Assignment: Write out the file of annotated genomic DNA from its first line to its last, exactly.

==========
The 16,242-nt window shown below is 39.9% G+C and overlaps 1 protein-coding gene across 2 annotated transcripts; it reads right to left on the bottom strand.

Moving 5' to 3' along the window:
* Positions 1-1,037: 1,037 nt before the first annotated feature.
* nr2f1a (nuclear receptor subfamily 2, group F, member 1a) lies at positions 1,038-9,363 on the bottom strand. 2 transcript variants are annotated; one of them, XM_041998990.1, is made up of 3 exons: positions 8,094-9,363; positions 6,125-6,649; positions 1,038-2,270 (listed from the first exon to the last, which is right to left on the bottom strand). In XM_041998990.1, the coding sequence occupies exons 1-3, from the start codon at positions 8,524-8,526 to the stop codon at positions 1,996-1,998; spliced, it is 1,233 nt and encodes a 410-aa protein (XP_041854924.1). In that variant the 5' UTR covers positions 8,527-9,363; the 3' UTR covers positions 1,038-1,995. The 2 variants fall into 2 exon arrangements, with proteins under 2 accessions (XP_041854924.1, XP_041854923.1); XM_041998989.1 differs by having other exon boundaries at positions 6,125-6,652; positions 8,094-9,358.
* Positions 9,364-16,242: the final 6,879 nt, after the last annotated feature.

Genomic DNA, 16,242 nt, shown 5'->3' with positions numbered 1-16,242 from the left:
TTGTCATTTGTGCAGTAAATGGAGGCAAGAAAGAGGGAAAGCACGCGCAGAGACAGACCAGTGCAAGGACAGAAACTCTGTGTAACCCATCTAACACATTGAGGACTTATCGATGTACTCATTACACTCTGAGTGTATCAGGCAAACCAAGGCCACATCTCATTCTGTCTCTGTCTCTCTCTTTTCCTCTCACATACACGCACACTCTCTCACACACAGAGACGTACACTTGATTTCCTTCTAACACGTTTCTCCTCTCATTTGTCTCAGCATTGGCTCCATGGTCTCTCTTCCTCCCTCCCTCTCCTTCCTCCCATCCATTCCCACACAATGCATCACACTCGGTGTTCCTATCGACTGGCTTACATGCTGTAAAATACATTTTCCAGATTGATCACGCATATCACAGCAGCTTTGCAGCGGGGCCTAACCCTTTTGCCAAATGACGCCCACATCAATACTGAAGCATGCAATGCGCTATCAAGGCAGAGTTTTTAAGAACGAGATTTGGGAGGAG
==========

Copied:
The 16,242-nt window shown below is 39.9% G+C and overlaps 1 protein-coding gene across 2 annotated transcripts; it reads right to left on the bottom strand.

Moving 5' to 3' along the window:
* Positions 1-1,037: 1,037 nt before the first annotated feature.
* nr2f1a (nuclear receptor subfamily 2, group F, member 1a) lies at positions 1,038-9,363 on the bottom strand. 2 transcript variants are annotated; one of them, XM_041998990.1, is made up of 3 exons: positions 8,094-9,363; positions 6,125-6,649; positions 1,038-2,270 (listed from the first exon to the last, which is right to left on the bottom strand). In XM_041998990.1, the coding sequence occupies exons 1-3, from the start codon at positions 8,524-8,526 to the stop codon at positions 1,996-1,998; spliced, it is 1,233 nt and encodes a 410-aa protein (XP_041854924.1). In that variant the 5' UTR covers positions 8,527-9,363; the 3' UTR covers positions 1,038-1,995. The 2 variants fall into 2 exon arrangements, with proteins under 2 accessions (XP_041854924.1, XP_041854923.1); XM_041998989.1 differs by having other exon boundaries at positions 6,125-6,652; positions 8,094-9,358.
* Positions 9,364-16,242: the final 6,879 nt, after the last annotated feature.

Genomic DNA, 16,242 nt, shown 5'->3' with positions numbered 1-16,242 from the left:
TTGTCATTTGTGCAGTAAATGGAGGCAAGAAAGAGGGAAAGCACGCGCAGAGACAGACCAGTGCAAGGACAGAAACTCTGTGTAACCCATCTAACACATTGAGGACTTATCGATGTACTCATTACACTCTGAGTGTATCAGGCAAACCAAGGCCACATCTCATTCTGTCTCTGTCTCTCTCTTTTCCTCTCACATACACGCACACTCTCTCACACACAGAGACGTACACTTGATTTCCTTCTAACACGTTTCTCCTCTCATTTGTCTCAGCATTGGCTCCATGGTCTCTCTTCCTCCCTCCCTCTCCTTCCTCCCATCCATTCCCACACAATGCATCACACTCGGTGTTCCTATCGACTGGCTTACATGCTGTAAAATACATTTTCCAGATTGATCACGCATATCACAGCAGCTTTGCAGCGGGGCCTAACCCTTTTGCCAAATGACGCCCACATCAATACTGAAGCATGCAATGCGCTATCAAGGCAGAGTTTTTAAGAACGAGATTTGGGAGGAG